They are another cry for unconditional love.
Adults should not seek unconditional love, notes Dennis Prager. One should not expect to receive good treatment from others no matter your behavior.
Infants may deserve unconditional love but there’s nothing wrong with giving more love to a child who behaves than to a child who acts badly.
Martin Buber is loved by the huggy but intellectual crowd love (those who value beautiful words over reality) but he doesn’t matter much because his ideas, at their best, when they are comprehensible, are delusions. He’s a lot like Plato in that respect. Anybody or any community that tried to live by their pronouncements wouldn’t survive.
Buber used to run around his house trying to have an I-thou relationship with his plumber.
Buber would often phone an Orthodox friend just a few minutes after the onset of the Sabbath.
Judaism is an unromantic religion. Buber and company are Jewish heretics.
So, I was completely startled today when I went to Jewcy.com and saw Martin Buber and Elle Woods (Legally Blonde), together, and staring straight at me. The occasion for such a bizarre (gotta love Photoshop) picture was an article by Elisa Albert, in which she makes a case for Elle Woods as the ultimate example of Buberian ethics — a comparison she makes only partially tongue-in-cheek.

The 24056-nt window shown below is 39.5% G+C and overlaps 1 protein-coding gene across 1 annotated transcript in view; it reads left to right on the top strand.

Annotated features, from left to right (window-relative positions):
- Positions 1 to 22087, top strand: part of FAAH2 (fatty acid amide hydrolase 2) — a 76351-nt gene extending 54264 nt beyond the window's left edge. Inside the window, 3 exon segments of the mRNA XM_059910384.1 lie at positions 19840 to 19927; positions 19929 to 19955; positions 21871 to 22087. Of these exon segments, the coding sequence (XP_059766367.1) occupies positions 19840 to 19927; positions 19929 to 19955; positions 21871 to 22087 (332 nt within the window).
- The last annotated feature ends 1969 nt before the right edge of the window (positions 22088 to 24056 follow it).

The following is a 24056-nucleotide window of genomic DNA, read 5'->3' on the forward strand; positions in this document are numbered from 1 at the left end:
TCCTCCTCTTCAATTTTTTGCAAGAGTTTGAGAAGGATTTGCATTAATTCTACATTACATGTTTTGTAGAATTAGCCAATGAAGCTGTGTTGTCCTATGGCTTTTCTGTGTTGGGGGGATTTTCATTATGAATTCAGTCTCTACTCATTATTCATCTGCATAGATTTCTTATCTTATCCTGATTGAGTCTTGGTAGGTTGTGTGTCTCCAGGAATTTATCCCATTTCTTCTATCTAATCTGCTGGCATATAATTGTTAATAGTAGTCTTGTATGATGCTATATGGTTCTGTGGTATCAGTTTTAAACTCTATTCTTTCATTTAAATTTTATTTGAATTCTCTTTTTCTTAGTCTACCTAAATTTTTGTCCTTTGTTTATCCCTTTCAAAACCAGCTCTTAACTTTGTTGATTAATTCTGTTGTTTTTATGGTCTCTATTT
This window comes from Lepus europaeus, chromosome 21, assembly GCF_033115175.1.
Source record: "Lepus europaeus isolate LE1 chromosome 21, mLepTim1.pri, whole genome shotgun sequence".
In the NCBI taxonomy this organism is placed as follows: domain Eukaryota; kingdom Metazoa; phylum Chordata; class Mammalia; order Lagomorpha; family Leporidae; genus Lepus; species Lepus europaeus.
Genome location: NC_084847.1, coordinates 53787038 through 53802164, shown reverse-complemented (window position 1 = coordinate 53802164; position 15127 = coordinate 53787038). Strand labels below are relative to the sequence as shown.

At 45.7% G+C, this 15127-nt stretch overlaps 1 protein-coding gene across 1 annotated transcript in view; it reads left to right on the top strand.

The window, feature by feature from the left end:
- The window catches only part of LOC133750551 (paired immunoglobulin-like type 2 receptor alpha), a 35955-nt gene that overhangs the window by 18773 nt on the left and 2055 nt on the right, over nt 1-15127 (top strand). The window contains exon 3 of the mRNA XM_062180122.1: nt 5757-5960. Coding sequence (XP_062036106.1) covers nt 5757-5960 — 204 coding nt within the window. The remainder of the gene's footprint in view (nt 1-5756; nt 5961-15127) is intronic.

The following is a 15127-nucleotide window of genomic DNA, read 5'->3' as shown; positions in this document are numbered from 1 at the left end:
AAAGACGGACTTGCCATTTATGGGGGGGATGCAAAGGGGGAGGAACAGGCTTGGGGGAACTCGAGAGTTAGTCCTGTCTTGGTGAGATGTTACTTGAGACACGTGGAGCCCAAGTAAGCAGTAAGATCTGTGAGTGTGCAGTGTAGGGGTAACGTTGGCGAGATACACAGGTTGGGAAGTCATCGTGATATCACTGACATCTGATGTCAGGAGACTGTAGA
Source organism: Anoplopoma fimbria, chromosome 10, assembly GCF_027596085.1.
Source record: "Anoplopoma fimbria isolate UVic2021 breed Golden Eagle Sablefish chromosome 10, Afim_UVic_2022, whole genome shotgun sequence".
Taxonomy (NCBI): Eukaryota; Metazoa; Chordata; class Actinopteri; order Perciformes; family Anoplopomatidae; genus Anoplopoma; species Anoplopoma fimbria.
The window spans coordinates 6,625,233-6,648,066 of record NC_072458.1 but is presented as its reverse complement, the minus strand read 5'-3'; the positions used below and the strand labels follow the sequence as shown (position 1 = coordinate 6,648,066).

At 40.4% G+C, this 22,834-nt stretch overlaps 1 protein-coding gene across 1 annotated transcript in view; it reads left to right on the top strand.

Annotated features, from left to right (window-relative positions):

Yeah, it sounds totally cheesy, but it was a pretty good article. Then again, anyone who knows me also knows my obsession with German-Jewish philosopher Martin Buber, and my secret, shameful enjoyment of the Legally Blonde movies — something about a hot blonde with brains, a cute dog, and an ability to strategize appeals to me for some odd reason. And, okay, I love pink, though I would never admit it.
But back to Buber. After reading the article, I went back to look at some essays on Buber’s whole I-Thou concept. According to Buber (in this is a super condensed interpretation), the way we relate to the world can be broken down into either I-Thou or I-It relationships. The former, of course, is what we ought to strive for. Being in an I-Thou relationship with someone or something means that we are experiencing them in a way similar to Levinas’s face-to-face encounter.